When my husband and I started planning our wedding earlier this year, we wanted to make sure we got to spend time with all of our family members who were traveling in from out of town, many from out of state. It was one of our many reasons for trying to have a small guest list for our intimate wedding.
Oh, and also because the wedding industry is crazy.
When I saw that the veil I wanted to go with my dress was just as expensive as the dress, I decided it wasn’t that important to me. I saw a lot of Pinterest boards with DIY wedding veil pictures and tutorials, so I figured I would give it a shot. If it failed, no big deal. So, this is the story of my $15 wedding veil.
I started with some tulle that was donated to the Makerspace’s Craft Lab, and sorta followed a tutorial online. The biggest pain was pinning the tulle folded in half, so that when I cut the rounded corners, it was even. With Karen’s help, I used ol’ string-on-a-peg to make a partial circle cut line, which let the veil fall nicely around my head.
Using invisible thread I sewed the trim lace (bought via Etsy) to the edge of the veil. If I were doing this again, I’d clean up the lace before sewing it on, but I did it at the end and it turned out okay.
While working, I laid the veil on a very large piece of fleece material, and also folded it up inside the fleece to keep it from sticking together (the eyelashes on the lace liked to cling to the tulle).
Take THAT, wedding industry people!!
Whether you think this looks like Darth Vader or Dark Helmet it’s still cool. Mark has been making fire pits and wood burning stoves out of used propane tanks for a while at the space. This is the first one I’ve seen him make that is meant to look like a character. As usual he’s doing a great job. Mark has also been giving some more one-on-one welding classes at the space. Don’t miss out if you want to learn how to weld from a master.The welding is only the beginning. It can be easy to forget about the less sexy part of making. Grinding and painting. Though the natural look of rust is cool Darth Vader was black. I am looking forward to seeing more characters represented in Mark’s work. If you see him around the space suggest one to him.
Last month the Milwaukee Makerspace power wheels team packed up the cars and road tripped to Maker Faire Detroit. After long nights working at the space until 4am for the week before the drive Ed, Kathy, Pete, Andy, Vishal, and too many others to mention got 3 cars race ready. The Bluth Stair Car, Super Tux Kart, and Hippie Rose made the journey to Detroit without damage are and were a blast to drive.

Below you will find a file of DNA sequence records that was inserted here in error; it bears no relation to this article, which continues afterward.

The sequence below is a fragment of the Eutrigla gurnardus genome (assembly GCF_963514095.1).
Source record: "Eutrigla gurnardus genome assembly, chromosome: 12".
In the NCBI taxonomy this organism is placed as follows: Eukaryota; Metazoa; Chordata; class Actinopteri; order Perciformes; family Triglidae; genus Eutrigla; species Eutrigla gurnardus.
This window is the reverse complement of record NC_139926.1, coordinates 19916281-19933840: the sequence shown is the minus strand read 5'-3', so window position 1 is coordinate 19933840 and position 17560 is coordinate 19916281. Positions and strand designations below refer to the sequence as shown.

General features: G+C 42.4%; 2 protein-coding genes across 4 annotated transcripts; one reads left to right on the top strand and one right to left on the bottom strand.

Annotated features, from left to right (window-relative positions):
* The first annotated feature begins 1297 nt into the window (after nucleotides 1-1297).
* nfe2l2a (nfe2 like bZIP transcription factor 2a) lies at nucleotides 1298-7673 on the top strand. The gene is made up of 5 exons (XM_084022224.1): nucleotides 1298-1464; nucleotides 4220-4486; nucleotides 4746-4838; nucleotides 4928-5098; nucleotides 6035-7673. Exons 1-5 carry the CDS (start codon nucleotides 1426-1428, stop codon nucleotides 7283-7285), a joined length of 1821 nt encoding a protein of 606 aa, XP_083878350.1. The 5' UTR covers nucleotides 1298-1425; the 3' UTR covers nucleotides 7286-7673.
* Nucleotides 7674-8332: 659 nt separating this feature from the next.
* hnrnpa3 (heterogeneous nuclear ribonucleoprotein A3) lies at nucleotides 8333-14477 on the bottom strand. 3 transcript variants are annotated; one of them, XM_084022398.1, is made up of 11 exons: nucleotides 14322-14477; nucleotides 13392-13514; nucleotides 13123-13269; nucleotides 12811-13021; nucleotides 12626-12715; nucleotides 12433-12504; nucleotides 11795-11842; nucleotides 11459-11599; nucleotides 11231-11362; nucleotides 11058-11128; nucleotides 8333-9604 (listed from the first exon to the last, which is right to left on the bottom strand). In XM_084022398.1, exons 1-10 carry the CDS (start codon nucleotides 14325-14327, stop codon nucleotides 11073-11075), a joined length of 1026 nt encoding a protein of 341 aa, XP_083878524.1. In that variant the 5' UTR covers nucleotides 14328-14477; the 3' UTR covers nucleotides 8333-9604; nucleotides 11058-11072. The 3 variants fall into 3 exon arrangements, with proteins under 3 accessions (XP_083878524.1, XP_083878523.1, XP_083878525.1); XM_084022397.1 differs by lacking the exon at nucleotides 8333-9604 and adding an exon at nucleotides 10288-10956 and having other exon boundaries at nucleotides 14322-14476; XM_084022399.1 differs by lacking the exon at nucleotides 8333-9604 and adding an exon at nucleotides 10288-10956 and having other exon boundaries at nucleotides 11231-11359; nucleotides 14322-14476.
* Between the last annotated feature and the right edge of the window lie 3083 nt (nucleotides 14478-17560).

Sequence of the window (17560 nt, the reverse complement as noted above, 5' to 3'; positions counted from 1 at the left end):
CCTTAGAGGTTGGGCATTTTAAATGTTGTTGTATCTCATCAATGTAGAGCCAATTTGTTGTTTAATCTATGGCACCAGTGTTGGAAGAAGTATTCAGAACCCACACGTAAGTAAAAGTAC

Our 3 cars raced with 34 others in the biggest Power Racing Series event to date on the biggest track ever made. It was great to see all the hard work paying off as the builders of the cars became the happy drivers of the cars. Both days of races were streamed live by our friends at Make Magazine to Twitch.tv where they can still be watched. Be sure to check out the race at Maker Faire Milwaukee September 24th-25th.
Check out the race from day one at the link below:
Make sure not to miss this weekend’s Nerdy Derby at American Science and Surplus. Adrian and the rest of the nerdy team will be helping kids and kids at heart turn blocks of wood into rolling masterpieces of speed. If you have not been to a Nerdy Derby event this will be one not to miss. 3D printed wheels have been coming in from printers all over the city and from our Makerspace 80 at a time.
Building a car is easy and there will be a nice long track to race down once you’ve finished your creation. You start by picking a block of wood and some wheels. After a bit of nailing its off to nerdy up your car from piles of amazing decorations. Makers are encouraged to decorate, test, and re-decorate. Everything that you glue onto a car affects the way it moves down the track. See you there!
August 20th 11am-3pm
American Science & Surplus Milwaukee
6901 W Oklahoma Ave
Milwaukee, Wisconsin 53219
The glass bed on the Makerspace’s Taz 3 printer recently did what glass does- it broke. Time for a repair and upgrade!
I started by cutting the under carriage down and modifying it for a three point leveling system instead of the stock four point undercarriage/bed plate bending scheme.
Modified undercarriage mounted on the printer
The original heater was separated from the shards of glass and glued to the 12″ x 12″ x 1/4″ cast aluminum tooling plate using high temperature silicone. 3x #10 countersunk screws and springs support the plate on heat resistant teflon blocks. The whole assembly stands about 1 cm taller than the original bed plate so I printed a small extension for the Z=0 set screw so it would trip the switch from the higher position. I tested the heating time and found that the bed gets up to 110C in about 16 minutes- a little slow, but we probably won’t be printing much ABS with this open frame machine anyway. Next- run PID autotune for the bed heater and adjust acceleration (greater moving mass means lower acceleration and print speeds).
New bed plate and undercarriage mounted on the printer
Some of you might ask why I would replace the glass bed with a piece of cast aluminum tooling plate. Thermal performance is one good reason. Here’s an IR photo of the original glass bed:
IR image of the Taz 3 printer with original glass bed.
Notice the hot and cool spots- 30C temperature variation across the bed.
Here’s what the new aluminum bed plate looks like:
Temperature variation is just a few degrees over the entire surface (the bright almost horizontal lines are not hot spots- they are reflections of the X axis guide rails).
I have run the PID tuning on the new bed and modified the firmware with the new constants. It heats from 25C to 100C in about 9 minutes.
I officially declare the Taz printer ready for action.